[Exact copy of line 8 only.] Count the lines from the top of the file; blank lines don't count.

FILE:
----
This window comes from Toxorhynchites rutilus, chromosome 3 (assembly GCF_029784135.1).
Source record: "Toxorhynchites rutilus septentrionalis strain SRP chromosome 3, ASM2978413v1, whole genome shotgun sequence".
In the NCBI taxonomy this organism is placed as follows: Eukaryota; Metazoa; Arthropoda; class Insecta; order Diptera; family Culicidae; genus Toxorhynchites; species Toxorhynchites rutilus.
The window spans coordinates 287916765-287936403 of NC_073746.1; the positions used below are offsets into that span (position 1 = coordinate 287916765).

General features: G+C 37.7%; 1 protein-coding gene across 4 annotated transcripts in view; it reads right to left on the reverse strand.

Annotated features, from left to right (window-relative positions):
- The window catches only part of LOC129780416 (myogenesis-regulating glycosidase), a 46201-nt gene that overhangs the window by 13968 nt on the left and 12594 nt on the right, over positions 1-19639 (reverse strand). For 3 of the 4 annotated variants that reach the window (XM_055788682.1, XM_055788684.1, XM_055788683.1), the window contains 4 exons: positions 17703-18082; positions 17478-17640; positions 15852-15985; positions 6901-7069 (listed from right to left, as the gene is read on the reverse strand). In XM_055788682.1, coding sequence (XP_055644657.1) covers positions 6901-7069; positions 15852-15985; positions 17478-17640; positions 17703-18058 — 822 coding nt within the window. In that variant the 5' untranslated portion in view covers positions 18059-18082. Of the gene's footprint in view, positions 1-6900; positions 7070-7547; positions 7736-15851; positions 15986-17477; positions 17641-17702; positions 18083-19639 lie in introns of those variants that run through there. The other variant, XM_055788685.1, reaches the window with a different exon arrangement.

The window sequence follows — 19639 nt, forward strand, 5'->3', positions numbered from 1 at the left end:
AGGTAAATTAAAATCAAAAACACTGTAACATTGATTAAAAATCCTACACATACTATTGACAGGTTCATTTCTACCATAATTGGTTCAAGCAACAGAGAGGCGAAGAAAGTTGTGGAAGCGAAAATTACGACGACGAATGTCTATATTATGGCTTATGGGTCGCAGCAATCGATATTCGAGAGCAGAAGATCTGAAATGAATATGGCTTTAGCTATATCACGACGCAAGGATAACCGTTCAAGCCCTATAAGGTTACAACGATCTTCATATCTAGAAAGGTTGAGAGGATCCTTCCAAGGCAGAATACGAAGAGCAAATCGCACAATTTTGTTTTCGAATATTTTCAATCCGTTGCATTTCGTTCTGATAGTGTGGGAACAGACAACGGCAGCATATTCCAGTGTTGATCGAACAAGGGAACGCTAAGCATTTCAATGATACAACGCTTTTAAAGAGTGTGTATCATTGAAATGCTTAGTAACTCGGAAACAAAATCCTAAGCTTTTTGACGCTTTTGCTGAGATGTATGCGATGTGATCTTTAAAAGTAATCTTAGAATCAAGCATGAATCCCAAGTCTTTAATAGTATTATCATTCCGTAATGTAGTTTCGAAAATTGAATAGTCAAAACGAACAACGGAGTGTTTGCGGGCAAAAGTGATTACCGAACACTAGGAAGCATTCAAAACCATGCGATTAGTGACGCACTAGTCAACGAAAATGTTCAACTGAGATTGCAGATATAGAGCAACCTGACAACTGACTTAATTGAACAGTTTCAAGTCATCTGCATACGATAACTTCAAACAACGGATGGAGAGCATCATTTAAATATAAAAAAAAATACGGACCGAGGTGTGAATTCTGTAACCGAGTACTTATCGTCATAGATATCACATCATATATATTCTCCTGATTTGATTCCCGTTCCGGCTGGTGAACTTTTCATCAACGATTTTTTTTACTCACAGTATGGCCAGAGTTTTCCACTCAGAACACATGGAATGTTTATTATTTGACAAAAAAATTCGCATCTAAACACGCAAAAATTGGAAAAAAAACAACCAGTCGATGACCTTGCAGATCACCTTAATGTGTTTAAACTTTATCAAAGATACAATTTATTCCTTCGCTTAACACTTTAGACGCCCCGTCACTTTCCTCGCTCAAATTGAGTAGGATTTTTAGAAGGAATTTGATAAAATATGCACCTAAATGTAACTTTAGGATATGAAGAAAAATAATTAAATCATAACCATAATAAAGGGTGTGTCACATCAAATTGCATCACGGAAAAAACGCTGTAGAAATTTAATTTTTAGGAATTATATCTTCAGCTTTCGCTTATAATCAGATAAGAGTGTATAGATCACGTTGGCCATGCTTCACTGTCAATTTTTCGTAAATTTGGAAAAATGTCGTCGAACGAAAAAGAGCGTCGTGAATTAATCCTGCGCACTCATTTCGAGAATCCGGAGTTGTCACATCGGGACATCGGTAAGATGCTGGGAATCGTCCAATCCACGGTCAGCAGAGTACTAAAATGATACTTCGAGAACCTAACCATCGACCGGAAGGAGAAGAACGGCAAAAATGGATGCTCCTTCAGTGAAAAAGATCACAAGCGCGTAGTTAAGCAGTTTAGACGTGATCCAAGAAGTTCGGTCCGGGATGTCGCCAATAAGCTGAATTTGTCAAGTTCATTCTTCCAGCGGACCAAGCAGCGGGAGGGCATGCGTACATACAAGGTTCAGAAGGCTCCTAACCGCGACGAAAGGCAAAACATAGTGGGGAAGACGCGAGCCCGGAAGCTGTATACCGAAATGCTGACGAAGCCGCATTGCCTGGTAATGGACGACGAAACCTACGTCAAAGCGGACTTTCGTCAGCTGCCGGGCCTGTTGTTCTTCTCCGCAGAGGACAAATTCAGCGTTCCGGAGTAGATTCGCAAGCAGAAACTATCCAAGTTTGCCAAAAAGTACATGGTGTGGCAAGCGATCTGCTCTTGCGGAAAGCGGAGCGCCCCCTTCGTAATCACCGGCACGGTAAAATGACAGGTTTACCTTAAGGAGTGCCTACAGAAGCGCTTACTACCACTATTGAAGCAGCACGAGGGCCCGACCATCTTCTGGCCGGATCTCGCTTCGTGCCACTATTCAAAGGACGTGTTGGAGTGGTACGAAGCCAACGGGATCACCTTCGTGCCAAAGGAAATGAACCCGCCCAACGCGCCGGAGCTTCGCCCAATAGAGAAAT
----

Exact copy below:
The window sequence follows — 19639 nt, forward strand, 5'->3', positions numbered from 1 at the left end: